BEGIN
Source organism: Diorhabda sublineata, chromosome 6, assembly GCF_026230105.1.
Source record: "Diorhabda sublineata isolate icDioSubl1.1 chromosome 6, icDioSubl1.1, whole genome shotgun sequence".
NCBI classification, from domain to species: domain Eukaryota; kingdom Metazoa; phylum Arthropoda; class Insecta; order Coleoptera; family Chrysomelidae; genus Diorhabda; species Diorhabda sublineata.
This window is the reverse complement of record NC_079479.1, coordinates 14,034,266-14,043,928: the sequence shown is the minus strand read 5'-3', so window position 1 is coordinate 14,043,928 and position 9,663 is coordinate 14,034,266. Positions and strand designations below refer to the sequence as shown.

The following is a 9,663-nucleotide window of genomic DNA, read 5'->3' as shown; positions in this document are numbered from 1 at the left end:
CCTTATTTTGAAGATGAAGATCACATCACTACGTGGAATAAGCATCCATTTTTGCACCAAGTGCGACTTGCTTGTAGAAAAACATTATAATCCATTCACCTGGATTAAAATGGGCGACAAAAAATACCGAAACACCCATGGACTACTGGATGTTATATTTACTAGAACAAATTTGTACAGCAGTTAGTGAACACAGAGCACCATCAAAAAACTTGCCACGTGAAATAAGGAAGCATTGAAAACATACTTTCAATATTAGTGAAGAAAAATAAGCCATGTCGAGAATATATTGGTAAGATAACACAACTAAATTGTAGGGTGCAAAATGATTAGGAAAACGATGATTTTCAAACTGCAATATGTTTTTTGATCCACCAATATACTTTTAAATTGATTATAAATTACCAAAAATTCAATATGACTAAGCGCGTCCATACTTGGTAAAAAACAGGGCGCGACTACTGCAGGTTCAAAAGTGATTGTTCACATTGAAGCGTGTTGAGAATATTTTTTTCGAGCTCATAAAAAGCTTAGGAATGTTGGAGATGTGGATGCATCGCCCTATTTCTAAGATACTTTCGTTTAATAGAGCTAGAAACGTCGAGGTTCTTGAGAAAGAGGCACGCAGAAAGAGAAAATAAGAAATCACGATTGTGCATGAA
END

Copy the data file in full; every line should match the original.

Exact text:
Source organism: Diorhabda sublineata, chromosome 6, assembly GCF_026230105.1.
Source record: "Diorhabda sublineata isolate icDioSubl1.1 chromosome 6, icDioSubl1.1, whole genome shotgun sequence".
NCBI classification, from domain to species: domain Eukaryota; kingdom Metazoa; phylum Arthropoda; class Insecta; order Coleoptera; family Chrysomelidae; genus Diorhabda; species Diorhabda sublineata.
This window is the reverse complement of record NC_079479.1, coordinates 14,034,266-14,043,928: the sequence shown is the minus strand read 5'-3', so window position 1 is coordinate 14,043,928 and position 9,663 is coordinate 14,034,266. Positions and strand designations below refer to the sequence as shown.

The following is a 9,663-nucleotide window of genomic DNA, read 5'->3' as shown; positions in this document are numbered from 1 at the left end:
CCTTATTTTGAAGATGAAGATCACATCACTACGTGGAATAAGCATCCATTTTTGCACCAAGTGCGACTTGCTTGTAGAAAAACATTATAATCCATTCACCTGGATTAAAATGGGCGACAAAAAATACCGAAACACCCATGGACTACTGGATGTTATATTTACTAGAACAAATTTGTACAGCAGTTAGTGAACACAGAGCACCATCAAAAAACTTGCCACGTGAAATAAGGAAGCATTGAAAACATACTTTCAATATTAGTGAAGAAAAATAAGCCATGTCGAGAATATATTGGTAAGATAACACAACTAAATTGTAGGGTGCAAAATGATTAGGAAAACGATGATTTTCAAACTGCAATATGTTTTTTGATCCACCAATATACTTTTAAATTGATTATAAATTACCAAAAATTCAATATGACTAAGCGCGTCCATACTTGGTAAAAAACAGGGCGCGACTACTGCAGGTTCAAAAGTGATTGTTCACATTGAAGCGTGTTGAGAATATTTTTTTCGAGCTCATAAAAAGCTTAGGAATGTTGGAGATGTGGATGCATCGCCCTATTTCTAAGATACTTTCGTTTAATAGAGCTAGAAACGTCGAGGTTCTTGAGAAAGAGGCACGCAGAAAGAGAAAATAAGAAATCACGATTGTGCATGAA